I have walked the 60 Foot Falls trail multiple times and in both directions and every time there is something new to discover- but this time, it’s not what you might think.
Ellis Brook Valley in Martin is home to a few trails and the facilities and roads are quite well maintained including boot scrubbers at the trail entrances to prevent the spread of dieback; but it wasn’t the facilities that captured my attention.
The 60 Foot Falls walk is a well frequented, well loved, dog-friendly trail. It is roughly 2 kilometres in length, weaving its way from the stream at the base of the valley then up some steep and rocky inclines to multiple lookouts with views of both the falls and the city. The area is attractive to birds playing home to a myriad of our feathered friends. Despite the fact that it’s July we also encountered some amazing native flora.
But what struck me today was the rubbish.
The Restless Hiker carries my Caribee waterpack (minus the bladder) as her backpack not primarily for food or water but because she likes to collect (safe) rubbish to put in the bin when we return home. She started off collecting honkey-nuts and funny looking sticks but in her treasure collecting she started noticing the rubbish and so we chatted about the fact that some people don’t value the bush like they should and so she decided that if other people didn’t know how to put their trash in the bin then she would help them.
We started the trail in the clockwise direction over the bridge and up to the ridge but it didn’t take long before The Restless Hiker was questioning why someone would write on the rock.
The area is obviously used as a bit of local hangout and with the quarry, the waterfalls and the waterhole that forms in winter, I can understand why.
But the thing is, the waterhole has been fenced off since around 2009 with heavy duty gates now guarding the old entryway. The quarry was shut down due to water quality and microbiological risks. Sadly, that hasn’t stopped locals from ripping down the gates and pulling open the fence.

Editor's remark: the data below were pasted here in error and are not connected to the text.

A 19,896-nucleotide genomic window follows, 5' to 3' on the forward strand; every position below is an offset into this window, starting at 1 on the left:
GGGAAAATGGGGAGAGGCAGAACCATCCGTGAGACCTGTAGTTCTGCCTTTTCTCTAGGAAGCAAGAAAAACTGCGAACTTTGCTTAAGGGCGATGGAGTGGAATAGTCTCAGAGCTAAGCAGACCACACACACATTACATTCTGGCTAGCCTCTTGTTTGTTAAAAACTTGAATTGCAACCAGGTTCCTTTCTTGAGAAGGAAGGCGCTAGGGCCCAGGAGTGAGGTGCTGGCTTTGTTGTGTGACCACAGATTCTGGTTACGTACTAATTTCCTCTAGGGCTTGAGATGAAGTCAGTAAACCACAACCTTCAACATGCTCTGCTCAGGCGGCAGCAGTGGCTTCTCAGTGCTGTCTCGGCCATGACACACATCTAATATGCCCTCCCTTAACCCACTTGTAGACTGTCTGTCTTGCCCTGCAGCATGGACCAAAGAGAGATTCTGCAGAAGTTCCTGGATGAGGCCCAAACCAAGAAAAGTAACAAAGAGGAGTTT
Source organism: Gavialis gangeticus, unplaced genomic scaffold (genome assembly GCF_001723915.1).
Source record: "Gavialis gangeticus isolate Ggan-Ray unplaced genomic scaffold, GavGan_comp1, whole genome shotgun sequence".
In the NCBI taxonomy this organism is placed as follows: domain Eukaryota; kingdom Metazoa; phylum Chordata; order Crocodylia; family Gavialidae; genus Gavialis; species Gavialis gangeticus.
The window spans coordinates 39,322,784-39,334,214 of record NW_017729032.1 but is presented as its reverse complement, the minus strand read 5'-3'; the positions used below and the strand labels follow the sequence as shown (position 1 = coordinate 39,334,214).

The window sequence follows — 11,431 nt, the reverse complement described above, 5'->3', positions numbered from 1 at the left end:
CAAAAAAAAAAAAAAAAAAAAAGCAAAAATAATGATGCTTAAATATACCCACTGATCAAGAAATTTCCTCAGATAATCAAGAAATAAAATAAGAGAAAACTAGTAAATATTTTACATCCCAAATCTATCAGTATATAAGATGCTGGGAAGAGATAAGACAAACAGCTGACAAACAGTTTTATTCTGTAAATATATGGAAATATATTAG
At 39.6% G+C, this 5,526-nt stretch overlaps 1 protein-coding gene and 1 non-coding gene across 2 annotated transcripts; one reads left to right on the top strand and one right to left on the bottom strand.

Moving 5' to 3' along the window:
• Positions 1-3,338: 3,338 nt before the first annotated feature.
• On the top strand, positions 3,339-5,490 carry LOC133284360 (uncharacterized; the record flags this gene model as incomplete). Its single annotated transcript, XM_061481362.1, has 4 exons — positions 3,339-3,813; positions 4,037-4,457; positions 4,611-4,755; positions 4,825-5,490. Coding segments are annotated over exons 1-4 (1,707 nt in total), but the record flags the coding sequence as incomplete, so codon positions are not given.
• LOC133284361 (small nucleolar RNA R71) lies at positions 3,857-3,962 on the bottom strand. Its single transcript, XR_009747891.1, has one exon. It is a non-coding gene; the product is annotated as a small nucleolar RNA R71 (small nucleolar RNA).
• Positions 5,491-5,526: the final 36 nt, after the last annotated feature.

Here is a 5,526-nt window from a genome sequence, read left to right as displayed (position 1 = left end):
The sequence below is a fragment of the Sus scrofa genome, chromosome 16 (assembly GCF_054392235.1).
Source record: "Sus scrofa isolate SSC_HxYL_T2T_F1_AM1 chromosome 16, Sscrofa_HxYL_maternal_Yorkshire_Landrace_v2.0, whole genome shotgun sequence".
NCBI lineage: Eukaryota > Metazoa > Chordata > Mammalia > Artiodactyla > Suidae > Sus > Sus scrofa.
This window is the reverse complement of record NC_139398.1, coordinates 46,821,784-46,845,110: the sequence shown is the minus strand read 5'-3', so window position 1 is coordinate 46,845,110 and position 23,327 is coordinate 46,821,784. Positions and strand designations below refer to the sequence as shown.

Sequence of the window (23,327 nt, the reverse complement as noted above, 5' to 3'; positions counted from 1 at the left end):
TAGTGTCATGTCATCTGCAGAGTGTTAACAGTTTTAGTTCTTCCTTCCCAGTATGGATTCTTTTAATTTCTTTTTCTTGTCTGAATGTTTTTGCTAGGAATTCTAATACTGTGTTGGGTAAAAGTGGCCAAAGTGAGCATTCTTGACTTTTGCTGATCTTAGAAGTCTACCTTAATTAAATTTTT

The thing is I almost wouldn’t care about the fence clipping and I’d be confident that natural selection might prevail if people decided to swim in stagnant water. That is, if it weren’t for the extensive graffiti which now marrs the rock face at the quarries.
How stupid do you have to be to go out in search of a picturesque watering hole only to go ahead and scribe your pathetic tag on the place.
Walking further around the trail up to the wood framed look-outs we noticed the missing frameworks, torn away from the structure, and I was saddened taking a strategic photo in order to avoid capturing the graffiti.
Now, don’t get me wrong we thoroughly enjoyed our hike. We played in the stream crossing, we loved bird (and plane) spotting and we came home with soggy socks and smiles on our faces. But when we arrived home we emptied The Restless Hikers backpack of chip packets, tissues, bottle tops, water bottles and a 1 metre length of cordage, obviously pulled from some tracky dacks.
It’s easy to jump to bagging the local council for a lack of trails maintenance but I think The Restless Hiker has it right.
The reality is that as a society we’re more inclined to point the finger and place blame and responsibility with others rather than looking in the mirror and at what we can contribute.
The Restless Hiker turned 4 years old today – how much more should we be able to take ownership, take responsibility and contribute to the maintenance and cleanliness of our beloved trails?
I urge you to take a small bag with you when you’re out. You’re not going to change the world by yourself but if we all made an effort on even 1 trail a month we could change the experience for the hiker behind us and I reckon that’d be worth it.